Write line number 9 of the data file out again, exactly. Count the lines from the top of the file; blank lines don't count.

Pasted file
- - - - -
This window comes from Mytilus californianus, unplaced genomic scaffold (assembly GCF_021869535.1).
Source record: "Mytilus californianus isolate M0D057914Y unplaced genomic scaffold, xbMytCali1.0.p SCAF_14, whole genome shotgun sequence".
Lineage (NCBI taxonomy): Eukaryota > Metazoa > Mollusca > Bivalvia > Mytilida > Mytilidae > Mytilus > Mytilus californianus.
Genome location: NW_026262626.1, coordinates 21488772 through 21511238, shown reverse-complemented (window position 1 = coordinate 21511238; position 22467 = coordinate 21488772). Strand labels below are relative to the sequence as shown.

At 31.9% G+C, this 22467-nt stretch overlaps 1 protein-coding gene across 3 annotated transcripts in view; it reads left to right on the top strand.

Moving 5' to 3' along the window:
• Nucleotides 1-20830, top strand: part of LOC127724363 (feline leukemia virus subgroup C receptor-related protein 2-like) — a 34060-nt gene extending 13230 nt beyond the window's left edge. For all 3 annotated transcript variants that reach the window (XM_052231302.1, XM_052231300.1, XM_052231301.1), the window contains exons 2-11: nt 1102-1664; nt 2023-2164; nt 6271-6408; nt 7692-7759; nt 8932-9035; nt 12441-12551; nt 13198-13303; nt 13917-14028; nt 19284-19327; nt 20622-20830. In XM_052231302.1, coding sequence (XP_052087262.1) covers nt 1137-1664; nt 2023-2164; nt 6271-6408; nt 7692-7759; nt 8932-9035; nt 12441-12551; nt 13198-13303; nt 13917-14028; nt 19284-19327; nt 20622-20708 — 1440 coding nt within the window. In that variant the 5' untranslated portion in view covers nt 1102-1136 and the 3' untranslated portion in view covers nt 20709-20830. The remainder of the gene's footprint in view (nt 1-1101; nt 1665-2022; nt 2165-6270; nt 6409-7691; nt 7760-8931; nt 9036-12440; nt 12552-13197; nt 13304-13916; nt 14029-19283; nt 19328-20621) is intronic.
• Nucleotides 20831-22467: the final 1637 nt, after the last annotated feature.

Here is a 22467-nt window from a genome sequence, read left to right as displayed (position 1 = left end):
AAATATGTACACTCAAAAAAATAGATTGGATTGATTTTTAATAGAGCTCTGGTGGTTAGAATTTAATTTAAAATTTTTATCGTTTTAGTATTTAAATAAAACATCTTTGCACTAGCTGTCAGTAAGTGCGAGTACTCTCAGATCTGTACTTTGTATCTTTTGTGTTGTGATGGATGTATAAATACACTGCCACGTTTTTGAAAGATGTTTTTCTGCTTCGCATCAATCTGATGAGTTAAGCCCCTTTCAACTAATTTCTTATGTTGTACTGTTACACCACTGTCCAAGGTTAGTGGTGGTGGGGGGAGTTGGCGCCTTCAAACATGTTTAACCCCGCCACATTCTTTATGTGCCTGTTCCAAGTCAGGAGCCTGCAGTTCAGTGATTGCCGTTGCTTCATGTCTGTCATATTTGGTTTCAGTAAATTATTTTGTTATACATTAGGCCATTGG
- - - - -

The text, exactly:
Here is a 22467-nt window from a genome sequence, read left to right as displayed (position 1 = left end):